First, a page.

Sri Venkateswara Temple Tirumala
History Of Lord Venkateswara
The origins of the site are legendary. Its beginnings are shrouded in great antiquity and its origins are still a matter of scholarly debate. Sangam literature, the earliest of Tamil literature (dated between 500 B.C to 300 A.D), mentions Tirupati as Thrivengadam which used to form the northernmost frontier of the Tamil Kingdoms. Sangam literature, such as Ilango Vadigal's Silapadikaram and Satanar's Manimeghalai, bear testimony to the existence of a shrine at Tirupati. Puranic literature which was composed roughly around the post-Mauryan and early-Gupta era also mentions of Tirupati as the Aadhi Varaha Kshetra. The Puranas associate the site with Lord Varaha one of the incarnations of Lord Vishnu. The Varaha shrine holds great importance in Tirupati and is said to be older than the main sanctum of Venkateswara. While some scholars accept the antiquity of the shrine they believe that the image of Venkateswara was not originally that of Vishnu but of a buddhist deity, perhaps bodhisattva avalokiteswara. The region of Andhra in which Tirupati is located in was already known for the existence of ancient Buddhist sites of the Satavahana era, namely Nagarjunakonda and Amravati, thus scholars suggest that the ancient site of Tirupati was probably a buddhist site prior to its transformation into a Hindu one after Buddhism saw its decline in the face of Guptan Hindu Rennaissance. Even up to the time of Ramanuja, the famous Vaishnava scholar of the 12th century, the identity of the deity was still disputed until Ramanuja confirmed it to be Vishnu.
Whatever its origins, it was probably a well established Hindu shrine by the 5th century A.D, whenceforth the Alvars or Vaishnava saints who led the Bhakti or Devotional movement in South India sung in praise of Lord Venketeswara as Vishnu. For the centuries to come Tirupati was richly endowed by the kings and emperors of various dynasties thus adding to its current reputation as the richest and most opulent temple in the world. The Imperial Cholas, Hoysalas, the Vijayanagara emperors were just some of the contributors for building the temple and donating gold and other ornamanents for the temple. Tirupati survived the Moslem plunder of South India without being plundered by the invading Moslem rulers of Delhi, unlike other temples such as the Meenakshi Sundareswara in Madurai and Srirangam. Under the invasions the idol of Sriranganatha, the deity of Srirangam was brought to Tirupati for safekeeping. To remember this event, a hall in Tirupati is still known as the Ranganatha mandapa. It was under the regime of the Vijayanagara emperors that the temple attained its current opulence and size. The emperors of the dynasty, in particular Krishna Deva Raya, lavished on the temple numrous objects of priceless value, ranging from diamond studded crowns to golden swords. The coronation ceremonies of the emperors were also held at Tirupati.
Places To See In Tirupati
How To Reach Tirupati
By Air: The nearest airport is at Renigunta(15 kms). Tirupati is connected by air with Hyderabad, Chennai and Bangalore. From the airport you can hire a taxi or an auto rickshaw or you can take a bus to reach the temple.
Tirupati-Balaji is a sacred town and is famous for the shrine of Lord Venkateshwara, which is visited by a large number of pilgrimages from far corners of India. The breathtakingly beautiful setting of this holy town makes it another lure for the tourists who want to experience a spiritual tinge on their tour of Tirupati-Balaji. There are many tourist attractions in Tirupati-Balaji among which the notable ones are:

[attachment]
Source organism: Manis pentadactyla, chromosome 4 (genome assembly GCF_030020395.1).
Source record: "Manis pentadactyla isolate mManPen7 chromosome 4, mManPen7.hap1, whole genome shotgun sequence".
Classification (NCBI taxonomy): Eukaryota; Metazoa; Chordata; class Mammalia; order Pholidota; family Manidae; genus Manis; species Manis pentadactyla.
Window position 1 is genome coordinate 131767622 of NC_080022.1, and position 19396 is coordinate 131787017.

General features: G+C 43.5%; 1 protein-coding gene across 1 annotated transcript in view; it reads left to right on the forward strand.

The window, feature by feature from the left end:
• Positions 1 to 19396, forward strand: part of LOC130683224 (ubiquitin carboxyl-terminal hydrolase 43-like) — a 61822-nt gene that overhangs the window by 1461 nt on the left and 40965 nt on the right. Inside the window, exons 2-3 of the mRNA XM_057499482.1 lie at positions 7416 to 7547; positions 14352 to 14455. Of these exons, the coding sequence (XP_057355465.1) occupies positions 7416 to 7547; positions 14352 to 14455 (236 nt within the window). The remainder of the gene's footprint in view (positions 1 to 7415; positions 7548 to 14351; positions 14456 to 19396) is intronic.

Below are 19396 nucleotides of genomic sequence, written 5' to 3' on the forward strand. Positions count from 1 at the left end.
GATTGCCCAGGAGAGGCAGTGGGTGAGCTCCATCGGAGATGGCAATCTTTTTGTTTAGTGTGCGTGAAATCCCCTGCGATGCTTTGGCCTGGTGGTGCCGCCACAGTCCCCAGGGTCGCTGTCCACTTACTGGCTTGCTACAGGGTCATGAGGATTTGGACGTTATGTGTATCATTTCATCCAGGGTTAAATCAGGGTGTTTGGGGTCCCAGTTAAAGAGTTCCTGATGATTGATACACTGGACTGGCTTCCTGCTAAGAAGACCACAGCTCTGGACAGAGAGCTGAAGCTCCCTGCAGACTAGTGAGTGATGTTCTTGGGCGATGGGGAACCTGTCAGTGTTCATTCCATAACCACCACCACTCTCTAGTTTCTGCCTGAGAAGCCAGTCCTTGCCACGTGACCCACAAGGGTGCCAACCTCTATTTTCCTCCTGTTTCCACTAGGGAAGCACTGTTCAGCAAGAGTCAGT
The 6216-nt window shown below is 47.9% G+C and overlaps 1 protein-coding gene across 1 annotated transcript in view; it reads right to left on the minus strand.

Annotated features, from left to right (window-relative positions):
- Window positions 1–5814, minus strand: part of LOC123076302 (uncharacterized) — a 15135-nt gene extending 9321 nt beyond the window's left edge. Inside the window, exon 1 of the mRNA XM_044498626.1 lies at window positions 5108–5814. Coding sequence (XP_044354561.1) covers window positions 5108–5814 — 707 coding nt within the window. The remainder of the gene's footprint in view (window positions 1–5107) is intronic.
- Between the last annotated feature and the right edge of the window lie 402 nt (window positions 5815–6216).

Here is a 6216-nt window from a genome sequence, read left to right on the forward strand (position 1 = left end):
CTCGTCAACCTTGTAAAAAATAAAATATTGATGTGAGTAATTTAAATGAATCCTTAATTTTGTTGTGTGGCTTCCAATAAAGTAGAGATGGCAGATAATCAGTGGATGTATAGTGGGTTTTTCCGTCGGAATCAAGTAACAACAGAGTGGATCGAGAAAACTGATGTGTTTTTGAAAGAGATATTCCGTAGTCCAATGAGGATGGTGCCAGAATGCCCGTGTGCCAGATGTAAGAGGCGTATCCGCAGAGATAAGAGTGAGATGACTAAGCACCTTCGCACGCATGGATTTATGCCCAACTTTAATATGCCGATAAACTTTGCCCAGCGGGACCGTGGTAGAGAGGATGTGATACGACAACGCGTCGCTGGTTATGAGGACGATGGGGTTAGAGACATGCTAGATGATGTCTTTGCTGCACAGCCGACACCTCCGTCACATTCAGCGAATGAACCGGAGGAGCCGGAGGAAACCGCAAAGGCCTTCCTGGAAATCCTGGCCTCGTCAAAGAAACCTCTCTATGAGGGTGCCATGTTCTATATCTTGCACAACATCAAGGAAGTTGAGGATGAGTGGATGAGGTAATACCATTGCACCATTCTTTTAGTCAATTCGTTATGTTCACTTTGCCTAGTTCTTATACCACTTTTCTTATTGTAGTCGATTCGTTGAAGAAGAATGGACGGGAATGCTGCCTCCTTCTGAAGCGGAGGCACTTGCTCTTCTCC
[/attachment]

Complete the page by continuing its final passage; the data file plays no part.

Sri Venkateswara Temple:
It is the most prominent landmark in the entire town and the presiding deity is said to be an incarnation of Lord Vishnu himself. The temple is located on the southern bank of Swami Pushkarni. The temple is a wonderful example of Dravidian architecture featuring gold plated Cupola and called as “Ananda Nilayam”. The Gopuram of the temple is dexterously carved out and attracts a significant number of tourists who come here to seek the blessings of the deity.
Sri Kapileswaraswami Temple:
It is located three kms to the north, at the foot of the Tirumala Hill and is devoted to Lord Shiva. This is one of the most remarkable among the tourist attractions in Tirupati-Balaji and has a gorgeous setting. There is also a sacred waterfall called Kapila Teertham located beside the temple that adds to its beauty quotient.
Sri Kodandaramaswami Temple:
It is a charming temple located in the heart of the town and was built by a Chola king during the tenth century AD. The presiding deities at the temple are Rama, Sita and Lakshmana. According to the legend, this particular temple celebrates the visit of Lord Rama.
Sri Govindrajaswamy Temple:
This temple dedicated to Sri Venkateshwara remains the most visited one and is characterized by its imposing spire that captures the interest of everyone with its massive size. You should not miss out this captivating temple whose presiding deities are Lord Vishnu and Lord Krishna (an incarnation of Lord Vishnu). The shrine was sanctified by Saint Ramanujacharya in the year 1130 AD.
It is located about 5 kms from the Tirupati Temple and is home to the well-known temple of Sri Padmavathi Devi (Goddess Lakshmi), who happened to be the consort of Sri Venkateshwara. According to legends, a visit to Tirupati temple is worthwhile only after paying deference to Sri Padmavati Devi Temple. Several other temples located here are Sri Krishnaswamy Temple, Sri Sundara Rajaswamivari Temple and Sri Suryanarayana Swamivari Temple.
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